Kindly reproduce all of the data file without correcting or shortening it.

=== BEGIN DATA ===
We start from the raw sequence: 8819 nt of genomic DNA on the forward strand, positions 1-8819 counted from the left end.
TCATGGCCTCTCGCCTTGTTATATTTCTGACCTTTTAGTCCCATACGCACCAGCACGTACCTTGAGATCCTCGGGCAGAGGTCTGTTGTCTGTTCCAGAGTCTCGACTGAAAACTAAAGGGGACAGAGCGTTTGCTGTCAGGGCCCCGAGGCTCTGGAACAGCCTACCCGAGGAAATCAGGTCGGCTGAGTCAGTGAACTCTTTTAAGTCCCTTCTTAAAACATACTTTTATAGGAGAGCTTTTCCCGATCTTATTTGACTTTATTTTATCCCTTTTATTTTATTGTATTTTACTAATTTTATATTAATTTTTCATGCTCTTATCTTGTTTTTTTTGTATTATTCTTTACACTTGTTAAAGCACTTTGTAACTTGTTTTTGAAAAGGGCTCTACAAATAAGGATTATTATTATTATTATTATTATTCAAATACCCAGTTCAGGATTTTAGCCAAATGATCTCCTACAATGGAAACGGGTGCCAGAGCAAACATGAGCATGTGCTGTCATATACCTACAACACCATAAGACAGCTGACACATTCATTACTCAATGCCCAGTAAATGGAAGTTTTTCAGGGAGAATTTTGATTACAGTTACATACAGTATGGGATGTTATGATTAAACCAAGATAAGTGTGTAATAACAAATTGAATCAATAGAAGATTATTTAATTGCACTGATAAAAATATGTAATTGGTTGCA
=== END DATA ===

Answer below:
We start from the raw sequence: 8819 nt of genomic DNA on the forward strand, positions 1-8819 counted from the left end.
TCATGGCCTCTCGCCTTGTTATATTTCTGACCTTTTAGTCCCATACGCACCAGCACGTACCTTGAGATCCTCGGGCAGAGGTCTGTTGTCTGTTCCAGAGTCTCGACTGAAAACTAAAGGGGACAGAGCGTTTGCTGTCAGGGCCCCGAGGCTCTGGAACAGCCTACCCGAGGAAATCAGGTCGGCTGAGTCAGTGAACTCTTTTAAGTCCCTTCTTAAAACATACTTTTATAGGAGAGCTTTTCCCGATCTTATTTGACTTTATTTTATCCCTTTTATTTTATTGTATTTTACTAATTTTATATTAATTTTTCATGCTCTTATCTTGTTTTTTTTGTATTATTCTTTACACTTGTTAAAGCACTTTGTAACTTGTTTTTGAAAAGGGCTCTACAAATAAGGATTATTATTATTATTATTATTATTCAAATACCCAGTTCAGGATTTTAGCCAAATGATCTCCTACAATGGAAACGGGTGCCAGAGCAAACATGAGCATGTGCTGTCATATACCTACAACACCATAAGACAGCTGACACATTCATTACTCAATGCCCAGTAAATGGAAGTTTTTCAGGGAGAATTTTGATTACAGTTACATACAGTATGGGATGTTATGATTAAACCAAGATAAGTGTGTAATAACAAATTGAATCAATAGAAGATTATTTAATTGCACTGATAAAAATATGTAATTGGTTGCA